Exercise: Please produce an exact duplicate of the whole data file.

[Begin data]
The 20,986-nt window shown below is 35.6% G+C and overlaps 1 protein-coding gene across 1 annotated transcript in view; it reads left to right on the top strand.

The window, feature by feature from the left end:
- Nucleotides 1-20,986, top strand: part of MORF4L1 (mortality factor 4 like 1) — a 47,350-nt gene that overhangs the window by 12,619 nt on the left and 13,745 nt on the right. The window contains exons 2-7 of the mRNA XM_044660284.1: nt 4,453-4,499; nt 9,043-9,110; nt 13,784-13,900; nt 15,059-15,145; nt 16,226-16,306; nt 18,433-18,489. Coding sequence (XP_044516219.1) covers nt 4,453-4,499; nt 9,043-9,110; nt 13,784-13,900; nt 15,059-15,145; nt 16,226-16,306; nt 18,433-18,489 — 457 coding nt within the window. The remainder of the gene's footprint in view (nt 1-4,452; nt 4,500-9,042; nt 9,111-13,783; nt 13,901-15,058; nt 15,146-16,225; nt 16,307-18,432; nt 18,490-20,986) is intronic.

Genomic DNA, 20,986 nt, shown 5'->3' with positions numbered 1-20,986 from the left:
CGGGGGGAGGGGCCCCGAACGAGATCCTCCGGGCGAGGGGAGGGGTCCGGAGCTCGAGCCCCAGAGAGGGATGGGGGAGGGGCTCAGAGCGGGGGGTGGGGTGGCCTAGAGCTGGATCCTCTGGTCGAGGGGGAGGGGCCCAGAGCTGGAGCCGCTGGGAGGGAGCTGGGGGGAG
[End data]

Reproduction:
The 20,986-nt window shown below is 35.6% G+C and overlaps 1 protein-coding gene across 1 annotated transcript in view; it reads left to right on the top strand.

The window, feature by feature from the left end:
- Nucleotides 1-20,986, top strand: part of MORF4L1 (mortality factor 4 like 1) — a 47,350-nt gene that overhangs the window by 12,619 nt on the left and 13,745 nt on the right. The window contains exons 2-7 of the mRNA XM_044660284.1: nt 4,453-4,499; nt 9,043-9,110; nt 13,784-13,900; nt 15,059-15,145; nt 16,226-16,306; nt 18,433-18,489. Coding sequence (XP_044516219.1) covers nt 4,453-4,499; nt 9,043-9,110; nt 13,784-13,900; nt 15,059-15,145; nt 16,226-16,306; nt 18,433-18,489 — 457 coding nt within the window. The remainder of the gene's footprint in view (nt 1-4,452; nt 4,500-9,042; nt 9,111-13,783; nt 13,901-15,058; nt 15,146-16,225; nt 16,307-18,432; nt 18,490-20,986) is intronic.

Genomic DNA, 20,986 nt, shown 5'->3' with positions numbered 1-20,986 from the left:
CGGGGGGAGGGGCCCCGAACGAGATCCTCCGGGCGAGGGGAGGGGTCCGGAGCTCGAGCCCCAGAGAGGGATGGGGGAGGGGCTCAGAGCGGGGGGTGGGGTGGCCTAGAGCTGGATCCTCTGGTCGAGGGGGAGGGGCCCAGAGCTGGAGCCGCTGGGAGGGAGCTGGGGGGAG